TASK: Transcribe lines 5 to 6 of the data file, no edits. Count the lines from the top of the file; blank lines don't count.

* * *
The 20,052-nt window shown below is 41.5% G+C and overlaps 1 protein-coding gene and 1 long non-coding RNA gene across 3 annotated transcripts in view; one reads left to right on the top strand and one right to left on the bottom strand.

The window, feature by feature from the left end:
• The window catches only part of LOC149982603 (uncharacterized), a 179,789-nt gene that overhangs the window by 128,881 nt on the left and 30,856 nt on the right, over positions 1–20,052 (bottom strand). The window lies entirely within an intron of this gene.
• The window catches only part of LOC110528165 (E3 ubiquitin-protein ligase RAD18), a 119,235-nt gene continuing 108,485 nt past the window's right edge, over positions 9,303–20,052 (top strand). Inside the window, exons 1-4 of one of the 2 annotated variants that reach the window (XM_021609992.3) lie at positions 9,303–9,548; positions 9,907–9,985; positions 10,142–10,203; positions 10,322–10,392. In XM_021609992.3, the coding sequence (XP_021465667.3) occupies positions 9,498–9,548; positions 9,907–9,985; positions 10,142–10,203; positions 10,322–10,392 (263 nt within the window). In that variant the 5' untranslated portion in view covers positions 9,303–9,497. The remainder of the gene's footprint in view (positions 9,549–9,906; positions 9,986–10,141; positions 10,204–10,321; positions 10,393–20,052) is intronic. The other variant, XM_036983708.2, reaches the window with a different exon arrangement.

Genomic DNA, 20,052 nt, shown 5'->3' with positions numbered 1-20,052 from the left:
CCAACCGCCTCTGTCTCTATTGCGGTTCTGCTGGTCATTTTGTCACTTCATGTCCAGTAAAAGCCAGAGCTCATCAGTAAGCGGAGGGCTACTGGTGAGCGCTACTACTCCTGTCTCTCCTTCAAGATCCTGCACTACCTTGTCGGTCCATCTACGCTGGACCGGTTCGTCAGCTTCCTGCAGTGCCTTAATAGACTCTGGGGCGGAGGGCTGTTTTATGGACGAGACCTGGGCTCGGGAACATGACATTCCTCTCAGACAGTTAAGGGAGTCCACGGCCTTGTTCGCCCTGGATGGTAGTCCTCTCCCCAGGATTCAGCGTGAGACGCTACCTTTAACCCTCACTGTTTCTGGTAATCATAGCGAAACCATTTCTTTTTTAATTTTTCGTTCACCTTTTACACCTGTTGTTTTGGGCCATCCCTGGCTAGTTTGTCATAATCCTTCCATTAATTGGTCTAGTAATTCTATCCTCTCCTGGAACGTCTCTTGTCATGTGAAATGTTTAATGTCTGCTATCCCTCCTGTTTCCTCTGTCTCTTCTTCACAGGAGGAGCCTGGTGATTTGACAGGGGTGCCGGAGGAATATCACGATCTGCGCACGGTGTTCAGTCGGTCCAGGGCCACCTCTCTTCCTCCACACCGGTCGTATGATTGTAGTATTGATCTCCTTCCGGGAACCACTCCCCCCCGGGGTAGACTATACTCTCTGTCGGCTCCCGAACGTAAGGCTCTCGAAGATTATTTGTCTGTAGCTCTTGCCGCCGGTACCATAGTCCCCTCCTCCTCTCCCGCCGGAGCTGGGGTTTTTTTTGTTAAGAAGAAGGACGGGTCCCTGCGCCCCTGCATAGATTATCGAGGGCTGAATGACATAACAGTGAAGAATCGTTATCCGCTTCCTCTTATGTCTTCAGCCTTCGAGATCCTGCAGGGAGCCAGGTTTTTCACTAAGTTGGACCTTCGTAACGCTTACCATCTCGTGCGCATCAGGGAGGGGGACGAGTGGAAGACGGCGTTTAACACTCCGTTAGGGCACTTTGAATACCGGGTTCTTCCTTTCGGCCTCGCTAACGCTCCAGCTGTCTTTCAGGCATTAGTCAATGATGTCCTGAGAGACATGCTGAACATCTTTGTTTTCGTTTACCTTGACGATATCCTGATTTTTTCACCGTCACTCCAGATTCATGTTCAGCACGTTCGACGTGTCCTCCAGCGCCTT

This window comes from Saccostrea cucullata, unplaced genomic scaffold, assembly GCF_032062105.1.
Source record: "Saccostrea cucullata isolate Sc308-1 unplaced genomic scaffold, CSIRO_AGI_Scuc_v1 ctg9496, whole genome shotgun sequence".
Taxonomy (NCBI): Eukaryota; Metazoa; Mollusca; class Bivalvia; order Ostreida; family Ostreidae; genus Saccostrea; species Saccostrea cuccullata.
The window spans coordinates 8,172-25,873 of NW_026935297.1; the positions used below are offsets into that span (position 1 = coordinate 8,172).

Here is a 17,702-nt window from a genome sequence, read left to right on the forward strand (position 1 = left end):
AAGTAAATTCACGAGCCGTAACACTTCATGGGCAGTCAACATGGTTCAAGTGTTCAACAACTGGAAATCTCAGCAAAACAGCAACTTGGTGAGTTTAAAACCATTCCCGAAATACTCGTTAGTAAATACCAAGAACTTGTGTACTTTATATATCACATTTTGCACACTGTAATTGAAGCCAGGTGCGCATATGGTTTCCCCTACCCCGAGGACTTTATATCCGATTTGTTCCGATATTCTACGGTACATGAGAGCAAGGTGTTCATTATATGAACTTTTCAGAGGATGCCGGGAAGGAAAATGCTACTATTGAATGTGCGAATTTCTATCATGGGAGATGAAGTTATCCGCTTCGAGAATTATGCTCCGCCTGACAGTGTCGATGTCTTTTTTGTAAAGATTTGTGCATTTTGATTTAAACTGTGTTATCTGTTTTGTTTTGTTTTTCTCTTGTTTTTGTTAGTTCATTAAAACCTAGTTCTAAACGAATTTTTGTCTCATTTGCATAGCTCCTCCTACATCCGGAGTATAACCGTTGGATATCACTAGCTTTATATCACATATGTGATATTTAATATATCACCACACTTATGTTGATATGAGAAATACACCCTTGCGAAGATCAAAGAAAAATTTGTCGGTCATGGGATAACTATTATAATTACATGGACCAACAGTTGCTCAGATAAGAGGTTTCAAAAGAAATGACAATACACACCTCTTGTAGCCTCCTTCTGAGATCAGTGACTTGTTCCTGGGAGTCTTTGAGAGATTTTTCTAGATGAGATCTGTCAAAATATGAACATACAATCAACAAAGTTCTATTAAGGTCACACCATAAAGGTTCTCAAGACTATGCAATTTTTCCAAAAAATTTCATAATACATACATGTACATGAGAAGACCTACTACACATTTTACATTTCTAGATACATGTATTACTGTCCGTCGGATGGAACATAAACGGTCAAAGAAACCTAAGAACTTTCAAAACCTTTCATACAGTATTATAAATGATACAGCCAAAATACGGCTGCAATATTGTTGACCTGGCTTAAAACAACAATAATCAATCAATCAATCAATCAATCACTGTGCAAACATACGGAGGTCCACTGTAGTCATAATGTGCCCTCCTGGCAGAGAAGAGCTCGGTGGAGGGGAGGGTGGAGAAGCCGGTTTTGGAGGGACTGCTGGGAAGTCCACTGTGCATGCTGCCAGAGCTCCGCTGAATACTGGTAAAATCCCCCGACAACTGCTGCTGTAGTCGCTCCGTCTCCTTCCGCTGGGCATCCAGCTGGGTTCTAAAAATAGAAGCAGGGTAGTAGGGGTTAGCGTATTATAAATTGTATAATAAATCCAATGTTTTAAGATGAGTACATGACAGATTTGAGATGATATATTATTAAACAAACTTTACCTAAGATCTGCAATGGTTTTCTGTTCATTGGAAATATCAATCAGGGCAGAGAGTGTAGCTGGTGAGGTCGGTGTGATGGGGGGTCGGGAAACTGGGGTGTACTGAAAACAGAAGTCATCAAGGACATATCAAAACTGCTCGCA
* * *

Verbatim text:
Genomic DNA, 20,052 nt, shown 5'->3' with positions numbered 1-20,052 from the left:
CCAACCGCCTCTGTCTCTATTGCGGTTCTGCTGGTCATTTTGTCACTTCATGTCCAGTAAAAGCCAGAGCTCATCAGTAAGCGGAGGGCTACTGGTGAGCGCTACTACTCCTGTCTCTCCTTCAAGATCCTGCACTACCTTGTCGGTCCATCTACGCTGGACCGGTTCGTCAGCTTCCTGCAGTGCCTTAATAGACTCTGGGGCGGAGGGCTGTTTTATGGACGAGACCTGGGCTCGGGAACATGACATTCCTCTCAGACAGTTAAGGGAGTCCACGGCCTTGTTCGCCCTGGATGGTAGTCCTCTCCCCAGGATTCAGCGTGAGACGCTACCTTTAACCCTCACTGTTTCTGGTAATCATAGCGAAACCATTTCTTTTTTAATTTTTCGTTCACCTTTTACACCTGTTGTTTTGGGCCATCCCTGGCTAGTTTGTCATAATCCTTCCATTAATTGGTCTAGTAATTCTATCCTCTCCTGGAACGTCTCTTGTCATGTGAAATGTTTAATGTCTGCTATCCCTCCTGTTTCCTCTGTCTCTTCTTCACAGGAGGAGCCTGGTGATTTGACAGGGGTGCCGGAGGAATATCACGATCTGCGCACGGTGTTCAGTCGGTCCAGGGCCACCTCTCTTCCTCCACACCGGTCGTATGATTGTAGTATTGATCTCCTTCCGGGAACCACTCCCCCCCGGGGTAGACTATACTCTCTGTCGGCTCCCGAACGTAAGGCTCTCGAAGATTATTTGTCTGTAGCTCTTGCCGCCGGTACCATAGTCCCCTCCTCCTCTCCCGCCGGAGCTGGGGTTTTTTTTGTTAAGAAGAAGGACGGGTCCCTGCGCCCCTGCATAGATTATCGAGGGCTGAATGACATAACAGTGAAGAATCGTTATCCGCTTCCTCTTATGTCTTCAGCCTTCGAGATCCTGCAGGGAGCCAGGTTTTTCACTAAGTTGGACCTTCGTAACGCTTACCATCTCGTGCGCATCAGGGAGGGGGACGAGTGGAAGACGGCGTTTAACACTCCGTTAGGGCACTTTGAATACCGGGTTCTTCCTTTCGGCCTCGCTAACGCTCCAGCTGTCTTTCAGGCATTAGTCAATGATGTCCTGAGAGACATGCTGAACATCTTTGTTTTCGTTTACCTTGACGATATCCTGATTTTTTCACCGTCACTCCAGATTCATGTTCAGCACGTTCGACGTGTCCTCCAGCGCCTT